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Joined 1 year ago
Cake day: June 10th, 2023


  • What country are you in? It might matter.

    Assuming you are in the US, the process is lengthy and there’s a lot of hurry up and wait, but it’s not too bad.

    • First you save up your down payment which can be as low as 3% of the purchase price (or even lower for some people, many vets pay 0% down). 20% or higher will get you a lower payment because you don’t have to buy insurance for the bank and may get you better rates.
    • Next pick a lender either by manually calling around to a bunch of banks and seeing what they offer or by going through a mortgage broker who gets paid by the bank for bringing them business. When you have picked your bank you want to get pre-approval for the amount of money you wish to borrow.
    • Contact a real estate agent who works for buyers. Recommendations from friends and family help a lot here. Broadly you want somebody with a lot of experience who helps a lot of people buy homes. You generally don’t want your cousin’s friend’s barber who’s starting up real estate as a side gig.
    • Your real estate agent helps guide you through the local market practices. You tour houses and if you find one you like your real estate agent helps put in the offer which will likely include a payment of earnest money which you will lose if you pull out of the contract.
    • If the offer is accepted you and your agent negotiate the purchase agreement with the seller including any contingencies such as passing a home inspection.
    • You sign a bunch of papers with the bank, nowadays probably on a website. The title company does their work including writing a title insurance policy. This stage takes about a month.
    • When everything is already you will sign the final papers and get the keys.
    • After a month or two your bank will inevitably package your mortgage into a bond which is sold to one of the hilariously evil and predatory mortgage-backed security companies that are still doing the same shit they were when they ruined the world economy 15 years ago.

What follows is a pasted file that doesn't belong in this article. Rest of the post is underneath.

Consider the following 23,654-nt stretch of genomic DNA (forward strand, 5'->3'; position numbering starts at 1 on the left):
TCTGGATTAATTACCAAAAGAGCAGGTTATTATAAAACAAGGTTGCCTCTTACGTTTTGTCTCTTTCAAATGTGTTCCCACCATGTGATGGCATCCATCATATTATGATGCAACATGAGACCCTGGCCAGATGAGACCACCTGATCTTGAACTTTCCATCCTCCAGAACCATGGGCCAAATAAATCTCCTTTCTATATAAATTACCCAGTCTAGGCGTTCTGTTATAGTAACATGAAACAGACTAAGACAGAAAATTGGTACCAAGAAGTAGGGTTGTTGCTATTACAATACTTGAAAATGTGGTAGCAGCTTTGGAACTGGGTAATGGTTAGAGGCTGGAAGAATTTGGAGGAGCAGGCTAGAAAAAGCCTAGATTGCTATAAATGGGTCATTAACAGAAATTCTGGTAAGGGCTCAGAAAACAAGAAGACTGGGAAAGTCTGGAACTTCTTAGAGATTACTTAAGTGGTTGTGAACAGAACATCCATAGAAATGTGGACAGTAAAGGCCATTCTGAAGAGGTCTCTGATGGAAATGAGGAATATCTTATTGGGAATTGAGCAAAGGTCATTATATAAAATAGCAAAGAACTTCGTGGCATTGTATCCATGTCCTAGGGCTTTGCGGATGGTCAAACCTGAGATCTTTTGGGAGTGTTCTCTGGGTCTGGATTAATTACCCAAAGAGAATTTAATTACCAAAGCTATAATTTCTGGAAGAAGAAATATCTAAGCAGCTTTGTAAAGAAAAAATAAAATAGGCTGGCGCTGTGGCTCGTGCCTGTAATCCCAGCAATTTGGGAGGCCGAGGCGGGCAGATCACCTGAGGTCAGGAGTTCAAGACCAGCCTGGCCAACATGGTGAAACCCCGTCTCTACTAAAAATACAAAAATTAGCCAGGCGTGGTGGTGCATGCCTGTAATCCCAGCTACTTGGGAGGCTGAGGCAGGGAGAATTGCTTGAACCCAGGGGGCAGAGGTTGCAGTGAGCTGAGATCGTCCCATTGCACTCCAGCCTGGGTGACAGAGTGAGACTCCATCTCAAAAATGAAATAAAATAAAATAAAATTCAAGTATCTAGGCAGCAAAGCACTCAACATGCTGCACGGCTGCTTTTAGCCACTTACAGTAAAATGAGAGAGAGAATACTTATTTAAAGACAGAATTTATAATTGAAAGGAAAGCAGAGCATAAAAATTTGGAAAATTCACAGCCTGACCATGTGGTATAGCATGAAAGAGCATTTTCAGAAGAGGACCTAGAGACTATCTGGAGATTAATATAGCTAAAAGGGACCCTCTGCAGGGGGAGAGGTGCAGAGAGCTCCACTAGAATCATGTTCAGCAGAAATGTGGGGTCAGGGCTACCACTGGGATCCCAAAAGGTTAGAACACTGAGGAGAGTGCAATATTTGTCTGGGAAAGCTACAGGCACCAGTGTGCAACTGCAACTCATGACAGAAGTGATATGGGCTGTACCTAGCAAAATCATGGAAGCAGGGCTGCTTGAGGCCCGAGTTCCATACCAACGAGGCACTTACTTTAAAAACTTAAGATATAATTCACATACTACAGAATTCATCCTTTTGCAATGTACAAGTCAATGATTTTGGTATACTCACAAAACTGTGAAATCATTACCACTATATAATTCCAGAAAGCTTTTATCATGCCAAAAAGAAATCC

• Budget roughly 1-3% of the home’s value in savings per year to pay for maintenance and repairs.

    Edit, addendum: hire your own lawyer to review the contracts. This will cost about $1,000. If you don’t already have a lawyer you can contact your state bar association to find one that is relevant to your needs. Don’t buy a home as co-owner with a person to whom you are not married. If you must, you will need your lawyer again to draft up a full partnership agreement that describes how to divide the asset in the event of death, disinterest, disability, disloyalty, etc. You don’t want to be half owner of a house with your deceased girlfriend’s parents who want to sell it out from under you. Pick a number as your budget and stick to it. The temptation to get a house that is a little bit nicer will always be there. This is how stupid decisions are made.

  • Stolen from another discussion thread: Interest rates are up and quantitative evening is over. For nearly 15 years money was basically free for tech companies. Banks don’t pay anything, bonds don’t pay anything, the stock market is overheated and investors are still looking for return. So if your tech company was already public you could borrow in the form of bank loans or bonds for dirt cheap and if it was still privately held you can get money from individual and corporate investors.

    Now that the free money era is over a lot of companies have had to finally think about making a profit so that they can keep the lights on. This is why there have been tens of thousands laid off in the tech sector in the last year or so.

    As far as Reddit goes I have no idea what they’ve been thinking. It seems like they’ve been spending money developing features nobody wants or needs: locally hosted images and video which have to cost a fortune, live chat, and NFTs, to name a few. They’ve got the ~20th most popular website in the world with millions of daily active users and they can’t figure out how to make it profitable?

    The API the third party applications used doesn’t serve ads. All they had to do for a bump in revenue is to insert ads and require third party applications to display them or risk losing their API access. Users would grumble but it’s a pretty reasonable ask. The fact that they didn’t do this demonstrates to me that they don’t think the money is in serving ads, they think it’s in data mining and they can only get the data they want from the official app.